0

I am writing about main character, which have multiple personalities. I know how i want to write them, but for reader it can be really disturbing and hard to for orientation.

At the same time i will have those personalities named by their own names, but in case of handling them for reader I don't like to use their names to much to differentiate them.

How can i help reader to differentiate those personalities from each other?

  • Is it ONE character with multiple personalities, or mutltiple characters? I would try to rely on the names of the separate personalities. If you have multiple characters with mutiple personalities, you could try to use double names: The first name is the name of the character, the second is the name of the personality. For example John-Cedric could say this, John-Mary could whisper this, and then in waltzes Mary-Celine and commands that. Could be a lot of fun. – Filip Sep 11 '15 at 10:38
  • It is ONE character with multiple personalities is a main character, but basicly everyone in my book will have multiple personalities. Opinion with double names is really not a bad idea. – Ernedar Sep 11 '15 at 11:03
2

Well, this goes along the line of someone with tulpas, or basically sentient personalities that are all individual. The text might come across as third-person if written in this way.

I've spent some time with people with said personalities, and their way of differentiating each personality is by saying each line of text differently, sometimes with a different pronoun (as not all personalities have to be the same gender.)

Besides making each name be at the beginning of the dialogue, depending on how the story is written, and whether the person is communicating by text or actually speaking can all effect how clear it is to the reader, because the tone could vary. In general, it might be best to avoid making personality changes too often, unless you are intentionally trying to disorient the reader. But, let me show a little bit of a demonstration.

Examples:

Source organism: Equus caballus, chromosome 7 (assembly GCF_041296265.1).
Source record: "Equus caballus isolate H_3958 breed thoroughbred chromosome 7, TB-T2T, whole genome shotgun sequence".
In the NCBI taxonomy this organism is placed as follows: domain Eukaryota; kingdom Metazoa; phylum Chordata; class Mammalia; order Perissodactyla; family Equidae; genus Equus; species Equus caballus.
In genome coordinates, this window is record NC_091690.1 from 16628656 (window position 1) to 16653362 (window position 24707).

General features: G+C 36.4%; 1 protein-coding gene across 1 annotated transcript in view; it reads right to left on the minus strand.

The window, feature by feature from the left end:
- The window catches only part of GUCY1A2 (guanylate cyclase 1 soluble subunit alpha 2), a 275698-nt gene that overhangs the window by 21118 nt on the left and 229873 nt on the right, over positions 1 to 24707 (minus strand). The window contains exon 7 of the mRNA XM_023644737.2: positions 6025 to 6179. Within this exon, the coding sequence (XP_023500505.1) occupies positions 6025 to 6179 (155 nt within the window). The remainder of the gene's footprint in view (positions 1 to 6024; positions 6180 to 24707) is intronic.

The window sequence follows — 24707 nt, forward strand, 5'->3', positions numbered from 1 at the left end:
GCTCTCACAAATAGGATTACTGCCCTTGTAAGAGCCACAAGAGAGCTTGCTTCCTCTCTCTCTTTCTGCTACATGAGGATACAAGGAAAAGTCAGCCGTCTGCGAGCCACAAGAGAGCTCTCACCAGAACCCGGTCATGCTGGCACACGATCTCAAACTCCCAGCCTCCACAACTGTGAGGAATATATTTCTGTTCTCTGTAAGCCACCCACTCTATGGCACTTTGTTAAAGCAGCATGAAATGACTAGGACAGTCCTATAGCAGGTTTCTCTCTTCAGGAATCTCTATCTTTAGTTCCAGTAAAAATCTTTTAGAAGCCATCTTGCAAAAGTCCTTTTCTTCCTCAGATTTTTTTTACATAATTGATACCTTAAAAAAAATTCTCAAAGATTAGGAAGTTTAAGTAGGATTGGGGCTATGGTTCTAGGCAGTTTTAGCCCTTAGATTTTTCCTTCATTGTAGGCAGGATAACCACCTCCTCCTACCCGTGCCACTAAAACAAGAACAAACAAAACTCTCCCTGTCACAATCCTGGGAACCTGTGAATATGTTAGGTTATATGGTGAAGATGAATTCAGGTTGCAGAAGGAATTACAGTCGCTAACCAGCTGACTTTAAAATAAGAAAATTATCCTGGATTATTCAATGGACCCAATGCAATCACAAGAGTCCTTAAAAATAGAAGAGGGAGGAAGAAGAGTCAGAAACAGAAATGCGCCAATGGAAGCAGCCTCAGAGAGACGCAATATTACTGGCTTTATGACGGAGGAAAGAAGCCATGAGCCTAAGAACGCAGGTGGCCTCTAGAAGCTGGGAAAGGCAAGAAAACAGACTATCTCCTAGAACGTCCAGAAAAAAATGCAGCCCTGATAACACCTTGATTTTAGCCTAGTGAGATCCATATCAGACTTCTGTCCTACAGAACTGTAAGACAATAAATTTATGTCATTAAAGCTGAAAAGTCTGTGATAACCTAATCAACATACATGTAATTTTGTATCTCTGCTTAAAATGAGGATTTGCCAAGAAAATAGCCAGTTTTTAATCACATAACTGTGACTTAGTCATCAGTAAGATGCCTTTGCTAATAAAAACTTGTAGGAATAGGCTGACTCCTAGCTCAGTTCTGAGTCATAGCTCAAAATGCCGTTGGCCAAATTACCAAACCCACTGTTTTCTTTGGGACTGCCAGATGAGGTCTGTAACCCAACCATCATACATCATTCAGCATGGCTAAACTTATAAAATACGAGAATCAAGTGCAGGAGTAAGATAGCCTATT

Avoiding Gender Pronouns:

  • Michael was cold, but so was Jake, the temperature letting there be no peace no rest between the two in Michael's mind.
  • Amber could never find the right shoes, but another silent opinion said otherwise.

Using Gender Pronouns:

  • Jake loved the smell of fresh-baked cookies in his house, but she also thought it never smelled fresh. It seemed like nothing was perfect for her, even if it was for himself.
  • Michael took a good look at himself in the mirror, but who was he really? One one hand, there was Amber, and she was nice at least. On another hand, there was Jason, and hearing that voice tell him how awful he looks today just makes Michael want to snap.

In Dialogue, Including Another Character:

  • Jon looks to his friend in front of him and asks politely, "Why is it you seem so down today?" There is a small silence between the two. "Oh, it's just about what happened last night." This time, Jack decides to reply openly, "Well, you need to get over it already."
  • His friend was lingering on the response from Michael, thinking how rude this is. "Why did you have to say it that way?" However, this time, Kerry comes to the front of Michael's tongue, speaking in a different tone. "Oh, I didn't mean that at all."

Experiment with yourself a little, see which way you like the most.

I hope by some means this was a helpful insight, I wish you luck with your writing!

Your Answer

By clicking “Post Your Answer”, you agree to our terms of service, privacy policy and cookie policy

Not the answer you're looking for? Browse other questions tagged or ask your own question.